Netherlandish Northern Renaissance Painter, ca.1460-1523
Netherlandish painter. He is known as the last of the 'Flemish Primitives'. Although born in the northern Netherlands, he moved to Bruges as a young man, and most of his work expresses the impassive, unmannered, microscopically realistic approach peculiar to south Netherlandish art in the time of Jan van Eyck. David was skilled at synthesizing the art of several important south Netherlandish predecessors, adapting, for instance, the compositions of van Eyck and the technique of Hugo van der Goes. He was also influenced by Hans Memling, Related Paintings of DAVID, Gerard :. | The Judgment of Cambyses (left panel) drah | The Marriage at Cana (detail) dsg | Pilate's Dispute with the High Priest fdg | The Rest on the Flight into Egypt sfgs | The Judgment of Cambyses (right panel) drg |
Related Artists:Abraham Cooper
British Painter, 1787-1868
English animal and battle painter, the son of a tobacconist, was born in London. At the age of thirteen he became an employee at Astley's Amphitheatre, and was afterwards groomed in the service of Sir Henry Meux. When he was twenty-two, wishing to possess a portrait of a favorite horse under his care, he bought a manual of painting, learned something of the use of oil-colours, and painted the picture on a canvas hung against the stable wall. His master bought it and encouraged him to continue in his efforts. He accordingly began to copy prints of horses, and was introduced to Benjamin Marshall, the animal painter, who took him into his studio, and seems to have introduced him to the Sporting Magazine, an illustrated periodical to which he was himself a contributor. In 1814 he exhibited his Tam O'Shanter, and in 1816 he won a prize for his Battle of Ligny. In 1817 he exhibited his Battle of Marston Moor and was made associate of the Academy, and in 1820 he was elected Academician. Cooper, although ill-educated, was a clever and conscientious artist; his coloring was somewhat flat and dead, but he was a master of equine portraiture and anatomy, and had some antiquarian knowledge. Jan van Bijlert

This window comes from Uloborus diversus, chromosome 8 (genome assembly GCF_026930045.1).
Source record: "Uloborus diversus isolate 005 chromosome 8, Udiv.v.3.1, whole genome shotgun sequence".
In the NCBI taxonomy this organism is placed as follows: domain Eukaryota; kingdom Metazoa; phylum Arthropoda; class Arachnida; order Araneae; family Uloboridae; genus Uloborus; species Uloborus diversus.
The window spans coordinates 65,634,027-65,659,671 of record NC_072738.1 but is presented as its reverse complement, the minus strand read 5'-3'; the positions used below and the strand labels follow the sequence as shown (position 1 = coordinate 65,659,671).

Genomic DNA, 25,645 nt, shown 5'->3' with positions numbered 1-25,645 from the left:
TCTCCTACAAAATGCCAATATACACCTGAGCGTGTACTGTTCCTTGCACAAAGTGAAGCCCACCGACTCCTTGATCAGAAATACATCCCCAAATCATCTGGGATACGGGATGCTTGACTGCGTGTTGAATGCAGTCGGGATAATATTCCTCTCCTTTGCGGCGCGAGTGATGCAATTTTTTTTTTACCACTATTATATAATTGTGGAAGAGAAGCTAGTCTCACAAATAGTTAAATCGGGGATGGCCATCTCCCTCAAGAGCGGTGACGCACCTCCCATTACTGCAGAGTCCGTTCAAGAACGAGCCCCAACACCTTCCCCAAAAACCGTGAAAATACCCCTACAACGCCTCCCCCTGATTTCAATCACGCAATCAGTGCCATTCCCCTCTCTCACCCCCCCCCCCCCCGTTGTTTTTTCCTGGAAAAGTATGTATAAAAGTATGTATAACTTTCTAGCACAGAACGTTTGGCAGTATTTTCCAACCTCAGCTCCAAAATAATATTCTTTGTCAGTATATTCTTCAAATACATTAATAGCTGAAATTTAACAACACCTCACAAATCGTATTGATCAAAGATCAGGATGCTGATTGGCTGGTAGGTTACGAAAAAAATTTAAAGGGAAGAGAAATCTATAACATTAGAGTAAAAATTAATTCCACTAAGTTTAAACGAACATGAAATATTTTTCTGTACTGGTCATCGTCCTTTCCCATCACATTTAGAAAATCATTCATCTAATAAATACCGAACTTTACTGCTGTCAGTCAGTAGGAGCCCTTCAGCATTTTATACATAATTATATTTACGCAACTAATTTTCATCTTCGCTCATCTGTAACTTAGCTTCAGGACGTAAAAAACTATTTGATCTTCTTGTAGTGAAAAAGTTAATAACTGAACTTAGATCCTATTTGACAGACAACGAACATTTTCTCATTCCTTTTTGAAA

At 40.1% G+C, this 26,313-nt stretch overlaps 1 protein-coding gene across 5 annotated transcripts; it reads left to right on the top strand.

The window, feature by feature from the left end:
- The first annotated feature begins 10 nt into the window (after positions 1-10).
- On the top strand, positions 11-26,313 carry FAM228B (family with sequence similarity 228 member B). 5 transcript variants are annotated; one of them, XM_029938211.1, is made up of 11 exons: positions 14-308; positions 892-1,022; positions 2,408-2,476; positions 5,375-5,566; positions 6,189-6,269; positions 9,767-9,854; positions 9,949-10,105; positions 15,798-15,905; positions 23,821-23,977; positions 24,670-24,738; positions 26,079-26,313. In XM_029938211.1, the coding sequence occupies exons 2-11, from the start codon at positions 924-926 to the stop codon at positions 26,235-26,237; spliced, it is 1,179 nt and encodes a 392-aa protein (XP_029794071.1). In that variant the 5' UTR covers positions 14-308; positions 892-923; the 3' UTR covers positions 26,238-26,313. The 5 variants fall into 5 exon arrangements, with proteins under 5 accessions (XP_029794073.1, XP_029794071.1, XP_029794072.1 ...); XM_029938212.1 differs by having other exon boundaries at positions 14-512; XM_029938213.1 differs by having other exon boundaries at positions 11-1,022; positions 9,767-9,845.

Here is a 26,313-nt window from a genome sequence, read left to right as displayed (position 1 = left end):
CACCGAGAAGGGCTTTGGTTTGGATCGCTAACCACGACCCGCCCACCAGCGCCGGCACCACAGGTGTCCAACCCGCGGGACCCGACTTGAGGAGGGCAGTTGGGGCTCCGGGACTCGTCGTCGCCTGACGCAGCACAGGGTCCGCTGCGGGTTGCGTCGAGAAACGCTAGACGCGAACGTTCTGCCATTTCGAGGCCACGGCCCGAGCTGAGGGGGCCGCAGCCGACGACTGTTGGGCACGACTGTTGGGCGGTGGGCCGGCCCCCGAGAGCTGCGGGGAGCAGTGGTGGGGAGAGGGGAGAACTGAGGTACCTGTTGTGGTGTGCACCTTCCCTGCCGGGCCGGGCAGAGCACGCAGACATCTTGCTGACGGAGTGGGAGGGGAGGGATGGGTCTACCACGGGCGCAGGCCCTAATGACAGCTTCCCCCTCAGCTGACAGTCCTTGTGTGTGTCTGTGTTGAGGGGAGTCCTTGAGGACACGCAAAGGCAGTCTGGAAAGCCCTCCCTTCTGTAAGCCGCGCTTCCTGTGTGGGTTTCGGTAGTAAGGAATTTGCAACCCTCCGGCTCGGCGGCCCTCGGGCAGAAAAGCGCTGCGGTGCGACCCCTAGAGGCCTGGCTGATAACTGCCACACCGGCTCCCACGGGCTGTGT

Dutch Baroque Era Painter, ca.1597-1671
Dutch painter. He was the son of the Utrecht glass painter Herman Beerntsz. van Bijlert (c. 1566-before 1615). Jan must have trained first with his father but was later apprenticed to the painter Abraham Bloemaert. After his initial training, he visited France and travelled to Italy, as did other artists from Utrecht. Jan stayed mainly in Rome, where he became a member of the Schildersbent; he returned to Utrecht in 1624. In Rome he and the other Utrecht artists had come under the influence of the work of Caravaggio; after their return home, this group of painters, who became known as the UTRECHT CARAVAGGISTI, adapted the style of Caravaggio to their own local idiom. The Caravaggesque style, evident in van Bijlert's early paintings, such as St Sebastian Tended by Irene (1624; Rohrau, Schloss; see fig.) and The Matchmaker (1626; Brunswick, Herzog Anton Ulrich-Mus.), is characterized by the use of strong chiaroscuro, the cutting off of the picture plane so that the image is seen close-up and by an attempt to achieve a realistic rather than idealized representation. Henri Toulouse-Lautrec
French Post-Impressionist Painter and Printmaker, 1864-1901
Henri de Toulouse-Lautrec, a direct descendant of the counts of Toulouse, was born on Nov. 24, 1864, at Albi. His eccentric father lived in provincial luxury, hunting with falcons and collecting exotic weapons. Henri began to draw at an early age. He suffered a fall in 1878 and broke one femur; in 1879 he fell again and broke the other one. His legs did not heal properly; his torso developed normally, but his legs were permanently deformed.
Encouraged by his first teachers, the animal painters Rene Princeteau and John Lewis Brown, Toulouse-Lautrec decided in 1882 to devote himself to painting, and that year he left for Paris. Enrolling at the Ecole des Beaux-Arts, he entered the studio of Fernand Cormon. In 1884 Toulouse-Lautrec settled in Montmartre, where he stayed from then on, except for short visits to Spain, where he admired the works of El Greco and Diego Velazquez; Belgium; and England, where he visited Oscar Wilde and James McNeill Whistler. At one point Toulouse-Lautrec lived near Edgar Degas, whom he valued above all other contemporary artists and by whom he was influenced. From 1887 his studio was on the Rue Caulaincourt next to the Goupil printshop, where he could see examples of the Japanese prints of which he was so fond.
Toulouse-Lautrec habitually stayed out most of the night, frequenting the many entertainment spots about Montmartre, especially the Moulin Rouge cabaret, and he drank a great deal. His loose living caught up with him: he suffered a breakdown in 1899, and his mother had him committed to an asylum at Neuilly. He recovered and set to work again. He died on Sept. 9, 1901, at the family estate at Malrome.